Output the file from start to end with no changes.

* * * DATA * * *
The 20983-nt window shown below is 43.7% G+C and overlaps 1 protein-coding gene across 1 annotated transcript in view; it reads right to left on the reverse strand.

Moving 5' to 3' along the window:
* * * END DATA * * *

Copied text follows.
The 20983-nt window shown below is 43.7% G+C and overlaps 1 protein-coding gene across 1 annotated transcript in view; it reads right to left on the reverse strand.

Moving 5' to 3' along the window: